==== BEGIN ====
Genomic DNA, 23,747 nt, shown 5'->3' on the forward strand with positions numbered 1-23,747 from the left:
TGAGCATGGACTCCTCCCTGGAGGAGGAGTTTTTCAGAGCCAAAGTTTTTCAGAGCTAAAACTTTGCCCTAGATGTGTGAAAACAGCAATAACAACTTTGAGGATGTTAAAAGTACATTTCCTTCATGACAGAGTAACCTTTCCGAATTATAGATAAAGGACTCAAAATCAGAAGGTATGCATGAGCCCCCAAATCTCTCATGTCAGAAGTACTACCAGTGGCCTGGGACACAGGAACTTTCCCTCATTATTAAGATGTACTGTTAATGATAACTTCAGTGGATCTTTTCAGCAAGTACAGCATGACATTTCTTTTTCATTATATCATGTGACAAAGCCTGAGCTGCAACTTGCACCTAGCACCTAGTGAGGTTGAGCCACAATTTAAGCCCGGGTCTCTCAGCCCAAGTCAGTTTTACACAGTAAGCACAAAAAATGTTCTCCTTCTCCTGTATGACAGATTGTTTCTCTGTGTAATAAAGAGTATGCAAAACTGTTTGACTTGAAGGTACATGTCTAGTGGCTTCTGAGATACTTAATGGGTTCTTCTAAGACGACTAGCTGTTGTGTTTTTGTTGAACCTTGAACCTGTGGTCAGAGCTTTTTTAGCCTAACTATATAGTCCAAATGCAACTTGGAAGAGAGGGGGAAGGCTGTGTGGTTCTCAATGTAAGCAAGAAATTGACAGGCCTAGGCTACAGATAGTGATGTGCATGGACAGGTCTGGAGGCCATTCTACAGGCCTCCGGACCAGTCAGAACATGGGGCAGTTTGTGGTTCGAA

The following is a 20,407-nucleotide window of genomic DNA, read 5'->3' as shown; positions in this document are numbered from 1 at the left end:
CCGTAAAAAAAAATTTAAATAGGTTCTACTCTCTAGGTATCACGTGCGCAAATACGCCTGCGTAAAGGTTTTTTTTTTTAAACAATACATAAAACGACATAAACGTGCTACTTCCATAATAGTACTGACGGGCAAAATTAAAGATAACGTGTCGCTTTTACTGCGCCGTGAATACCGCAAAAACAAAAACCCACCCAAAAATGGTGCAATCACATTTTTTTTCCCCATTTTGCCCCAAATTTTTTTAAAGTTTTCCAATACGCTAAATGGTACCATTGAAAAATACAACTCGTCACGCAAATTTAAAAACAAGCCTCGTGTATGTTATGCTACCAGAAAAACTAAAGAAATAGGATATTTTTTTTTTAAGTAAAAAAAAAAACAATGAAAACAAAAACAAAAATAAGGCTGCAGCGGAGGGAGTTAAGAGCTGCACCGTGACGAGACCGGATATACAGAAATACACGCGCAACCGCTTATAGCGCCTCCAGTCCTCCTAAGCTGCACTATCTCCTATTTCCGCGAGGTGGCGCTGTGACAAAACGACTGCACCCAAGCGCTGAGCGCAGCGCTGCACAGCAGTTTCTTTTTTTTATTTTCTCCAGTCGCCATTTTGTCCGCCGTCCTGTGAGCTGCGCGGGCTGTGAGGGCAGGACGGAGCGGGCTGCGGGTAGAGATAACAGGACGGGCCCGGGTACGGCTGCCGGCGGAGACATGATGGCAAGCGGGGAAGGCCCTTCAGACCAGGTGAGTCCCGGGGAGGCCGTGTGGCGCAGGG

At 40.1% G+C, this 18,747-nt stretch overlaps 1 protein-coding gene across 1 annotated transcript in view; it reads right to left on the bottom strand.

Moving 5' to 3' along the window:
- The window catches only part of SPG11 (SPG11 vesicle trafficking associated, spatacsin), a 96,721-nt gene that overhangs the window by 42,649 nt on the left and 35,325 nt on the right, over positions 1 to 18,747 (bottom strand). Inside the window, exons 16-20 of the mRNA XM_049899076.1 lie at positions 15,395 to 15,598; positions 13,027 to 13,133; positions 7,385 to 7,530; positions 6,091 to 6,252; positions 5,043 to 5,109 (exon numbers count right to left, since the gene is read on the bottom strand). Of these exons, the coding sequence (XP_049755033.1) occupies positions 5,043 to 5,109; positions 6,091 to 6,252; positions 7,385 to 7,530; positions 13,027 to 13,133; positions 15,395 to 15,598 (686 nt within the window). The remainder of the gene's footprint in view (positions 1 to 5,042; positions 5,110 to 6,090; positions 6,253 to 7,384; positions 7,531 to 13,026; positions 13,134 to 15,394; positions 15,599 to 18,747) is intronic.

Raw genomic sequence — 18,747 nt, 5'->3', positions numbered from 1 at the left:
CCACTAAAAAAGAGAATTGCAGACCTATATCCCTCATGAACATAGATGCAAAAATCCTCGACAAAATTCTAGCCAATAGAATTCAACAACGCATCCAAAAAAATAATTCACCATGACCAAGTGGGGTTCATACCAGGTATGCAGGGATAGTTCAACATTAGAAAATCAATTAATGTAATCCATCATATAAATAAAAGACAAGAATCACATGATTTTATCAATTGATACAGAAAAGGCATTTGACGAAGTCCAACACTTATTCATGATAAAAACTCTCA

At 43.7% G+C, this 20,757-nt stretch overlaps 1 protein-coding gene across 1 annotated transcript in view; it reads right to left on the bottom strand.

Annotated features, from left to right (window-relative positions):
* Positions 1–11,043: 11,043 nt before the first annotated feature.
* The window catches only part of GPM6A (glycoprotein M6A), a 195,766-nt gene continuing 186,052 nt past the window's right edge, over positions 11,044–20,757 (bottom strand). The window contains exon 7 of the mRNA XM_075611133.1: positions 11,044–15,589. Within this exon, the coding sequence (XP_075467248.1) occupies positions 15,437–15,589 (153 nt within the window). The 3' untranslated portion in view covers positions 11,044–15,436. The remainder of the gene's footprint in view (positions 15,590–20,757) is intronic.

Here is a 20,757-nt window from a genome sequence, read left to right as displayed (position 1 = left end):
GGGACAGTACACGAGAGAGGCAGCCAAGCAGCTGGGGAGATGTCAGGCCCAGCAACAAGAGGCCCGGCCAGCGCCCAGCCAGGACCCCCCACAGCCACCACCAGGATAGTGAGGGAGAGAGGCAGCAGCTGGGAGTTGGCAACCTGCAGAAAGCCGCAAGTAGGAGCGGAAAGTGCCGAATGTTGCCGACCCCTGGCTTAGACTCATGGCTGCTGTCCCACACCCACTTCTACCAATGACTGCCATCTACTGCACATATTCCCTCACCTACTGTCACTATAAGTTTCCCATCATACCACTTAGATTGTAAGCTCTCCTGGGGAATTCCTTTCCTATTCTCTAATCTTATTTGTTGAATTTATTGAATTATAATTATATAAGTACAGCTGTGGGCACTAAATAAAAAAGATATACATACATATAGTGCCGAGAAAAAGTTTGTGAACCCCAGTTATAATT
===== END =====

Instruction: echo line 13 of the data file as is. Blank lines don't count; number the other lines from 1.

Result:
* The window catches only part of GPM6A (glycoprotein M6A), a 195,766-nt gene continuing 186,052 nt past the window's right edge, over positions 11,044–20,757 (bottom strand). The window contains exon 7 of the mRNA XM_075611133.1: positions 11,044–15,589. Within this exon, the coding sequence (XP_075467248.1) occupies positions 15,437–15,589 (153 nt within the window). The 3' untranslated portion in view covers positions 11,044–15,436. The remainder of the gene's footprint in view (positions 15,590–20,757) is intronic.